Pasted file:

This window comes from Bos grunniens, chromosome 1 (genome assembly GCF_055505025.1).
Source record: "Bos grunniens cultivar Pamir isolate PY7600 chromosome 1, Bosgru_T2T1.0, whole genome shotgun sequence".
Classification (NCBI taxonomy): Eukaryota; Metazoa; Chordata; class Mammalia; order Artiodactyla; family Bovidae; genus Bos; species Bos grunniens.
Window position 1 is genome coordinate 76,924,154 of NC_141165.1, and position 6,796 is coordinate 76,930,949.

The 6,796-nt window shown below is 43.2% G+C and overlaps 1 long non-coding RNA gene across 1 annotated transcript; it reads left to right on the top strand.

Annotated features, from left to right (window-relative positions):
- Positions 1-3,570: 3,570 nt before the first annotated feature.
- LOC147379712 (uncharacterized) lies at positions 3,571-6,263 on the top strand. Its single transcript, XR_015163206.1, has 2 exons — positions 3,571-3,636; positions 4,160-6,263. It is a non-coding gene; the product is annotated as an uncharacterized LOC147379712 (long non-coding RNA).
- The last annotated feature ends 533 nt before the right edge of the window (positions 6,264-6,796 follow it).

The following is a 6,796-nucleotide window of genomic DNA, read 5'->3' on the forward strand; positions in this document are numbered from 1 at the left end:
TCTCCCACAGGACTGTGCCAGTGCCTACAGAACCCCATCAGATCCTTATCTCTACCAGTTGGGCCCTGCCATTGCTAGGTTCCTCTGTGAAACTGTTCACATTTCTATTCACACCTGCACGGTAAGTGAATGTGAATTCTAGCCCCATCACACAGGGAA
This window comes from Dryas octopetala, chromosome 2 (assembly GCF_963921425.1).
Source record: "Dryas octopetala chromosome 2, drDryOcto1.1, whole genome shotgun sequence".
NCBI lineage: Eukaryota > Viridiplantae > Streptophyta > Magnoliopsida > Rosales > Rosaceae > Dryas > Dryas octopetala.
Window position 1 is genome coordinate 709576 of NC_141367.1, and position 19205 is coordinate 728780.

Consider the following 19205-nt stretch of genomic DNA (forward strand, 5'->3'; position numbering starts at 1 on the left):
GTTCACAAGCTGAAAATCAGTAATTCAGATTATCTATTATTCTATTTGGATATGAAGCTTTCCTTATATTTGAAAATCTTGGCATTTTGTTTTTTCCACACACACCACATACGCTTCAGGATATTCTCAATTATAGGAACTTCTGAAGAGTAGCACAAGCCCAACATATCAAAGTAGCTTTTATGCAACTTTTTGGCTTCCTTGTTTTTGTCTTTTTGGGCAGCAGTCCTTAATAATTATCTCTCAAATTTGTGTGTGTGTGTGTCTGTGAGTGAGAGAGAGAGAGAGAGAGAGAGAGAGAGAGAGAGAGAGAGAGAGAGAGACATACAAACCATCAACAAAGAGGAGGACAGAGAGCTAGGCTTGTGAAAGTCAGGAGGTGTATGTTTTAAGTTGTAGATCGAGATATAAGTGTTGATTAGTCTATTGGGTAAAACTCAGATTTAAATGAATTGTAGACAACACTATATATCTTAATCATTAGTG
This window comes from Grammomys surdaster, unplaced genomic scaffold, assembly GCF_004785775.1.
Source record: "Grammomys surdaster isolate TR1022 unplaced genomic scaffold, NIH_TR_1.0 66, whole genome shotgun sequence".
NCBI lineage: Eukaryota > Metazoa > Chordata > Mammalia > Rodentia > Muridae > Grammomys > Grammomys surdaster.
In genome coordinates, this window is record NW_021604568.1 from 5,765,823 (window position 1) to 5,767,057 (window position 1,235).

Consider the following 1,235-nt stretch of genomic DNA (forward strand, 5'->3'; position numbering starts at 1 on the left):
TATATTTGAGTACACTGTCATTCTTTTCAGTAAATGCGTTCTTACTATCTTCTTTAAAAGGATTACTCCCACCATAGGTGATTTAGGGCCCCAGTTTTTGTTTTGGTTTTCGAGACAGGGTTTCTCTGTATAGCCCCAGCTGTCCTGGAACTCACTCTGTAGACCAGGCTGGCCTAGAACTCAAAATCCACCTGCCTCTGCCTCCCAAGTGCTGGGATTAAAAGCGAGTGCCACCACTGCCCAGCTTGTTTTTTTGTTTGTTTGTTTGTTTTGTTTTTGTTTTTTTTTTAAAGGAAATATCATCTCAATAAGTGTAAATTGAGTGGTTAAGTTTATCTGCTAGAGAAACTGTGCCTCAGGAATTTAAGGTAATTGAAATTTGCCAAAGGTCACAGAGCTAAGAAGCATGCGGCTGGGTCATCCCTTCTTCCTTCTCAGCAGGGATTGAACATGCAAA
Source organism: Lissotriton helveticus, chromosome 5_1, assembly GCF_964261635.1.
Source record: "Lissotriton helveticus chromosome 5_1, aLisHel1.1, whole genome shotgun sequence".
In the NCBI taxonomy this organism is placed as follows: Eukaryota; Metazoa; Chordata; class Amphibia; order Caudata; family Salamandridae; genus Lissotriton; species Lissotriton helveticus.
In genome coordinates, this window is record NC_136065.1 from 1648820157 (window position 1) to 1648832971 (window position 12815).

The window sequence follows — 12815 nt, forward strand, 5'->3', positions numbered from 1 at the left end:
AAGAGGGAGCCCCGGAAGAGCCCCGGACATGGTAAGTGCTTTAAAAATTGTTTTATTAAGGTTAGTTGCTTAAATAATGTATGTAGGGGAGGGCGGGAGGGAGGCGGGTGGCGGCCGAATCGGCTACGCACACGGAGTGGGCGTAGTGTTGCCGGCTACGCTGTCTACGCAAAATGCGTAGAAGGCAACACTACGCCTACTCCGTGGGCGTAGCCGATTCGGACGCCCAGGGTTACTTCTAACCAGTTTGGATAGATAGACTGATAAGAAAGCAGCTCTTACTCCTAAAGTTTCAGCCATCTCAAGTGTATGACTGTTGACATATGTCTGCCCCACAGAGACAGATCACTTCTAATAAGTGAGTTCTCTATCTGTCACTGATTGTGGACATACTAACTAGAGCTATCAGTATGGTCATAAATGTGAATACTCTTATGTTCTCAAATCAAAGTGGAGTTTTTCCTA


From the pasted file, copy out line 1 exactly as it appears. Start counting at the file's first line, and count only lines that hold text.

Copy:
This window comes from Bos grunniens, chromosome 1 (genome assembly GCF_055505025.1).